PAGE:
For Robin Williams

 

The year was 1976. The nightclub in Aspen where I worked had booked a two week gig with comedians from The Comedy Store. Steve Martin had been our guest a few weeks prior and I thought whoever was sent from L.A. could not come within a hundred miles of his rising star. Since I would be hearing the show night after night, I thought I would be in for a big snooze.

 

On the night I met Robin Williams, I arrived at the club early and checked in with my friend who worked in the office. He said the guys were setting up backstage. Remembering I had left my black, high-heeled boots there earlier in the day, I thought I could sneak in unobserved and retrieve them. I pushed the curtain aside and reached down to pick them up, almost bumping in to a handsome young man wearing a long sleeved tee shirt, suspenders and khakis.

“I’m sorry to disturb you. I just came to get my boots.” I put out my hand and introduced myself.

“I’m Robin,” he replied. “I was going to use those in my act.” He took one boot from my hand and put it on like and evening glove. As soon as he started making jokes, I thought the week might be looking up after all.

 

Being that I was the lowly coatroom girl, I was free to watch the show. I stood in the back when he took the stage introducing himself as “Russia’s only comedian.” After the show, we all gathered for our one free drink, sponsored by the owner, and then went out on the town after that. Word spread like wildfire and the crowds grew larger every night.

Robin came back in the summer to open for a band that ended up canceling at the last minute. It was like a classic movie scene where we learned the business would fold if we couldn’t come up with some wild scheme to fill the place. The idea of asking Robin to do the whole show was absolutely preposterous, but knowing we would all be out of work if he failed to save the day, we persuaded him to say yes. He didn’t know if he would be able to do it, to go from fifteen minutes of comedy to performing a one man show. He wasn’t sure if he had enough material from what seemed to stem from a stream of consciousness. We offered all the help and encouragement we could. He asked me to come onstage with him, doing a few bits when he lost his train of thought, or came to a dead end. While I watched for those times when he might need a new direction, I realized that he had a far greater wealth of material than we knew. He had characters and voices, he had skits, and bits, like one of his favorites, “Attack of the killer chairs.” Observing him made me stand back in wonder. He killed it, night after night. He had the quickest wit I had ever encountered in my life. His gift was staggering, yet he bore it with humility. Some nights he would stay “on” for an hour or two after the show, but once done it would all close, just as if someone drew a curtain across his eyes. Then he would be quiet.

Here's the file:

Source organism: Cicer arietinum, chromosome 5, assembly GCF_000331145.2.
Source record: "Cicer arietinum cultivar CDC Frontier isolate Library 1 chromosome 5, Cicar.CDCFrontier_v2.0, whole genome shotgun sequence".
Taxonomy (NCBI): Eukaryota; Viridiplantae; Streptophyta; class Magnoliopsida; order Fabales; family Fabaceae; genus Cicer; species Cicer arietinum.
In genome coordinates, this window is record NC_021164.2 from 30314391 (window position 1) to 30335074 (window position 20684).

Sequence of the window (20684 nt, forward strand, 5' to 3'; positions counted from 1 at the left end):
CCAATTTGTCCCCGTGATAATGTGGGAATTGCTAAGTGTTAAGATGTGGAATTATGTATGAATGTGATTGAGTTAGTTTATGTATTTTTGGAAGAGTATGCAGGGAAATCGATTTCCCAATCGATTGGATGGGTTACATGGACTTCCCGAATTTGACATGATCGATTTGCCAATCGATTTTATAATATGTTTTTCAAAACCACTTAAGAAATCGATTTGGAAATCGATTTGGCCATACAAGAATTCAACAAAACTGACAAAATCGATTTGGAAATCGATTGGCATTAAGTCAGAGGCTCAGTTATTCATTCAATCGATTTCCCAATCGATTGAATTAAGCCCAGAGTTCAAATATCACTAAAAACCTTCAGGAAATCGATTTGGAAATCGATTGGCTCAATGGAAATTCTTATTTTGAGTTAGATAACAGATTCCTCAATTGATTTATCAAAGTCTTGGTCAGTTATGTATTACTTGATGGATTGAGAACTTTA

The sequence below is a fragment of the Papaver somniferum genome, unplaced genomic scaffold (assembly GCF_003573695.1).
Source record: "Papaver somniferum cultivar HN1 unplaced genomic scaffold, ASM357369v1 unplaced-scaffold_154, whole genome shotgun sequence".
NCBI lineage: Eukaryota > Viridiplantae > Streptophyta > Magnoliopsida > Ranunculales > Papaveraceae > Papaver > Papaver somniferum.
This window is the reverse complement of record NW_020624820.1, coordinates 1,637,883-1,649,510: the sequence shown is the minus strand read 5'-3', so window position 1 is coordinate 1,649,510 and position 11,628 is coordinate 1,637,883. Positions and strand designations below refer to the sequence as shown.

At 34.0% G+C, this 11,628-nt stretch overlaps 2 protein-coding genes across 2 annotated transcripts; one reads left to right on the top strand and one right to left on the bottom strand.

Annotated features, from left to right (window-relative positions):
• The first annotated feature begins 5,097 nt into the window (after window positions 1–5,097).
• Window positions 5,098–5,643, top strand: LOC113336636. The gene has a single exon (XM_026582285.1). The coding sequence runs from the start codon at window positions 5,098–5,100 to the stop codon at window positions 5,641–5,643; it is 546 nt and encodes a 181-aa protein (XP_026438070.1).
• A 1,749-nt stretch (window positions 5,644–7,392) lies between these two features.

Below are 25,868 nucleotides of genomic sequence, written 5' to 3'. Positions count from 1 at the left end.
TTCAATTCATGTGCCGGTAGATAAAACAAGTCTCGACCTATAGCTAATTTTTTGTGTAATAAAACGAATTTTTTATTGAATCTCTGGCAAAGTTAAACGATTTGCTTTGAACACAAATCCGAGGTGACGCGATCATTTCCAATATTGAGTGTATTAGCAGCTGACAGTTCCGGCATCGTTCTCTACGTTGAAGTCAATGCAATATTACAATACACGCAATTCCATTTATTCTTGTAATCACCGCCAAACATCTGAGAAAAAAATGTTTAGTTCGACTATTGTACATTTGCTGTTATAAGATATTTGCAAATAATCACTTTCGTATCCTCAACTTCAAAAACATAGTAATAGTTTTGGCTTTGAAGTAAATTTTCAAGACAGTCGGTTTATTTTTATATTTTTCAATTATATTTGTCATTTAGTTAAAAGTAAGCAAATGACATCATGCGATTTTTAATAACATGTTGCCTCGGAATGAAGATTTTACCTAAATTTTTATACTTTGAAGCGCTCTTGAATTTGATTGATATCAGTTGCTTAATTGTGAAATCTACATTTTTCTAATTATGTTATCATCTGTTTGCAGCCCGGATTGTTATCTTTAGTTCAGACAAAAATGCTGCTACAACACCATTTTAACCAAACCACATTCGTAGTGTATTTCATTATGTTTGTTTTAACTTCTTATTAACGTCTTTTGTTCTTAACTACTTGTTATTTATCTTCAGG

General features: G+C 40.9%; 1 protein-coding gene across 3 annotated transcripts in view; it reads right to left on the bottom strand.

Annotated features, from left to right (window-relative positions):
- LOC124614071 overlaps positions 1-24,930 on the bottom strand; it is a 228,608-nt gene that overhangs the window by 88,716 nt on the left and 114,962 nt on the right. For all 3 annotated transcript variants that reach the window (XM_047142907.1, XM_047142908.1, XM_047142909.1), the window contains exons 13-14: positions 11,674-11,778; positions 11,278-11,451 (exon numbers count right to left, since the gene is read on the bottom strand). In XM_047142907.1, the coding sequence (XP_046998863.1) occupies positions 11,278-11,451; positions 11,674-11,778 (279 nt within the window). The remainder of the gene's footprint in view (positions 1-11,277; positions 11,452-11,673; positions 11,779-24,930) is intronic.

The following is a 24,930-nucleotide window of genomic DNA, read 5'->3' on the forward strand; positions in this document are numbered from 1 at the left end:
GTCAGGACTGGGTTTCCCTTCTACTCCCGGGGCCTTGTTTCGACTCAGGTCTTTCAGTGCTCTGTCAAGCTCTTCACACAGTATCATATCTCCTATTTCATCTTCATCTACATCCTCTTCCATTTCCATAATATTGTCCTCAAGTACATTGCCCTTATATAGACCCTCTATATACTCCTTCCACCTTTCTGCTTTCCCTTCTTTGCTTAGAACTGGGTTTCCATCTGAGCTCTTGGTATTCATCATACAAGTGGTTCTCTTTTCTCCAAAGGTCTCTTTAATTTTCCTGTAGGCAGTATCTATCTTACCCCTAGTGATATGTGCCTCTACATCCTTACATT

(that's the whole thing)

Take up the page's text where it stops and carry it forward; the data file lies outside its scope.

We all knew that someone would discover him soon and it was only a matter of time before he would go on to far greater heights. The privilege of watching his career unfold, seeing him live up to his full potential, thrilled me over and over. I knew his offstage persona, his sweet, shy manner, his dazzling intellect, his moral compass, his gentlemanly sensibility and his heart. I can honestly say that I truly admired the man, and had a fondness for him that never wavered. Under what lucky star was I born that I would bump into someone like him?

We saw him when he came through Spokane in the spring of 2013, to do a retrospective show with David Steinberg. In the car on the way home, I expressed a thousand concerns and worries about Robin. That night while cheerful, generous and friendly, I sensed an overall exhaustion setting in that troubled me.